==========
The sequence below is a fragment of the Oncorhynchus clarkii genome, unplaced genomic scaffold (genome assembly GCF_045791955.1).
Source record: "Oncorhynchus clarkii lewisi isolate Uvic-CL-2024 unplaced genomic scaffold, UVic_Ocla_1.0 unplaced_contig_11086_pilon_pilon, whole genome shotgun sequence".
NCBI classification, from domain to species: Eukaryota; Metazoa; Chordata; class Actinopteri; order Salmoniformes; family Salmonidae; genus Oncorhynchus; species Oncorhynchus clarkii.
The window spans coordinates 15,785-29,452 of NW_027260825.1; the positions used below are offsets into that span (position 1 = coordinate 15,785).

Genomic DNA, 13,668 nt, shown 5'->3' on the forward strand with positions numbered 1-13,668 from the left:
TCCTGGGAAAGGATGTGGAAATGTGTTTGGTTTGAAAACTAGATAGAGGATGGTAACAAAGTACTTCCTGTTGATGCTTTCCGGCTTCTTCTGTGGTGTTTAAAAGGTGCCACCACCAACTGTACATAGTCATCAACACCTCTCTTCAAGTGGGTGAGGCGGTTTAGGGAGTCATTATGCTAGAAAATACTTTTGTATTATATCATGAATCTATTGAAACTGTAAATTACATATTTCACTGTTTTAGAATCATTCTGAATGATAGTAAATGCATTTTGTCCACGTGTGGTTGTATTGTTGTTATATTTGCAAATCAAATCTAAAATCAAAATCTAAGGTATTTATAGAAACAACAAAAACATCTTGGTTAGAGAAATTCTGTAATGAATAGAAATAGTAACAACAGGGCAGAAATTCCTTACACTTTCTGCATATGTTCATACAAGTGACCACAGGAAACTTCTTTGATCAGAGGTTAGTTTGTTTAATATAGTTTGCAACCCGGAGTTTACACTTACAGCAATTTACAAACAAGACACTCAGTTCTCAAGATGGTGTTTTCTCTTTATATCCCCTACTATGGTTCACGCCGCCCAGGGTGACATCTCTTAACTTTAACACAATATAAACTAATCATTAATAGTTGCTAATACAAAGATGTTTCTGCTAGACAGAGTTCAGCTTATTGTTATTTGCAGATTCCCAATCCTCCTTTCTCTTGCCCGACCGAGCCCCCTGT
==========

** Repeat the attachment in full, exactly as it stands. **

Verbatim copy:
The sequence below is a fragment of the Oncorhynchus clarkii genome, unplaced genomic scaffold (genome assembly GCF_045791955.1).
Source record: "Oncorhynchus clarkii lewisi isolate Uvic-CL-2024 unplaced genomic scaffold, UVic_Ocla_1.0 unplaced_contig_11086_pilon_pilon, whole genome shotgun sequence".
NCBI classification, from domain to species: Eukaryota; Metazoa; Chordata; class Actinopteri; order Salmoniformes; family Salmonidae; genus Oncorhynchus; species Oncorhynchus clarkii.
The window spans coordinates 15,785-29,452 of NW_027260825.1; the positions used below are offsets into that span (position 1 = coordinate 15,785).

Genomic DNA, 13,668 nt, shown 5'->3' on the forward strand with positions numbered 1-13,668 from the left:
TCCTGGGAAAGGATGTGGAAATGTGTTTGGTTTGAAAACTAGATAGAGGATGGTAACAAAGTACTTCCTGTTGATGCTTTCCGGCTTCTTCTGTGGTGTTTAAAAGGTGCCACCACCAACTGTACATAGTCATCAACACCTCTCTTCAAGTGGGTGAGGCGGTTTAGGGAGTCATTATGCTAGAAAATACTTTTGTATTATATCATGAATCTATTGAAACTGTAAATTACATATTTCACTGTTTTAGAATCATTCTGAATGATAGTAAATGCATTTTGTCCACGTGTGGTTGTATTGTTGTTATATTTGCAAATCAAATCTAAAATCAAAATCTAAGGTATTTATAGAAACAACAAAAACATCTTGGTTAGAGAAATTCTGTAATGAATAGAAATAGTAACAACAGGGCAGAAATTCCTTACACTTTCTGCATATGTTCATACAAGTGACCACAGGAAACTTCTTTGATCAGAGGTTAGTTTGTTTAATATAGTTTGCAACCCGGAGTTTACACTTACAGCAATTTACAAACAAGACACTCAGTTCTCAAGATGGTGTTTTCTCTTTATATCCCCTACTATGGTTCACGCCGCCCAGGGTGACATCTCTTAACTTTAACACAATATAAACTAATCATTAATAGTTGCTAATACAAAGATGTTTCTGCTAGACAGAGTTCAGCTTATTGTTATTTGCAGATTCCCAATCCTCCTTTCTCTTGCCCGACCGAGCCCCCTGT